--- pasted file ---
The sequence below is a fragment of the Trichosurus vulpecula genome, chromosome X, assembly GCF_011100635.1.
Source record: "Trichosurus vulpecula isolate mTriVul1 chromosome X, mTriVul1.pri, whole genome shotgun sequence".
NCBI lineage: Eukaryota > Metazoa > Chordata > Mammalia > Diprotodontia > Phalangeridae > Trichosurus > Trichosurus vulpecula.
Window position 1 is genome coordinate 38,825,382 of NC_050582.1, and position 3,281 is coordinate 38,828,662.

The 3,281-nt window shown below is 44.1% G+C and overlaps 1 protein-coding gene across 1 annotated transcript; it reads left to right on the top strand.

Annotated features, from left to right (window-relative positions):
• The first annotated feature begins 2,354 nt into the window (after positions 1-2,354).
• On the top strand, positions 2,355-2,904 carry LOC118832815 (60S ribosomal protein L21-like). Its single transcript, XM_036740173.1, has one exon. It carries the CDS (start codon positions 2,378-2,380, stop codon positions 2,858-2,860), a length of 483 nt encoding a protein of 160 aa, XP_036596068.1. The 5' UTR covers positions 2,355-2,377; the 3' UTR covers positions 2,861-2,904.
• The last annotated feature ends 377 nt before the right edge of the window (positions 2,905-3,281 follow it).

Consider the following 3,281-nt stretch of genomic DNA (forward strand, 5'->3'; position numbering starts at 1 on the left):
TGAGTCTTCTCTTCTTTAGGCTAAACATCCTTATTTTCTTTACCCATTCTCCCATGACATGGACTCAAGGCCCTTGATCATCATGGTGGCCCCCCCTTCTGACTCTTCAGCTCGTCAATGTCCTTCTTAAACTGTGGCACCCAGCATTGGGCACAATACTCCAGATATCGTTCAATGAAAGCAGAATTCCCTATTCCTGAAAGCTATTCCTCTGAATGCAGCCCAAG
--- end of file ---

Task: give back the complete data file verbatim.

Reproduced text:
The sequence below is a fragment of the Trichosurus vulpecula genome, chromosome X, assembly GCF_011100635.1.
Source record: "Trichosurus vulpecula isolate mTriVul1 chromosome X, mTriVul1.pri, whole genome shotgun sequence".
NCBI lineage: Eukaryota > Metazoa > Chordata > Mammalia > Diprotodontia > Phalangeridae > Trichosurus > Trichosurus vulpecula.
Window position 1 is genome coordinate 38,825,382 of NC_050582.1, and position 3,281 is coordinate 38,828,662.

The 3,281-nt window shown below is 44.1% G+C and overlaps 1 protein-coding gene across 1 annotated transcript; it reads left to right on the top strand.

Annotated features, from left to right (window-relative positions):
• The first annotated feature begins 2,354 nt into the window (after positions 1-2,354).
• On the top strand, positions 2,355-2,904 carry LOC118832815 (60S ribosomal protein L21-like). Its single transcript, XM_036740173.1, has one exon. It carries the CDS (start codon positions 2,378-2,380, stop codon positions 2,858-2,860), a length of 483 nt encoding a protein of 160 aa, XP_036596068.1. The 5' UTR covers positions 2,355-2,377; the 3' UTR covers positions 2,861-2,904.
• The last annotated feature ends 377 nt before the right edge of the window (positions 2,905-3,281 follow it).

Consider the following 3,281-nt stretch of genomic DNA (forward strand, 5'->3'; position numbering starts at 1 on the left):
TGAGTCTTCTCTTCTTTAGGCTAAACATCCTTATTTTCTTTACCCATTCTCCCATGACATGGACTCAAGGCCCTTGATCATCATGGTGGCCCCCCCTTCTGACTCTTCAGCTCGTCAATGTCCTTCTTAAACTGTGGCACCCAGCATTGGGCACAATACTCCAGATATCGTTCAATGAAAGCAGAATTCCCTATTCCTGAAAGCTATTCCTCTGAATGCAGCCCAAG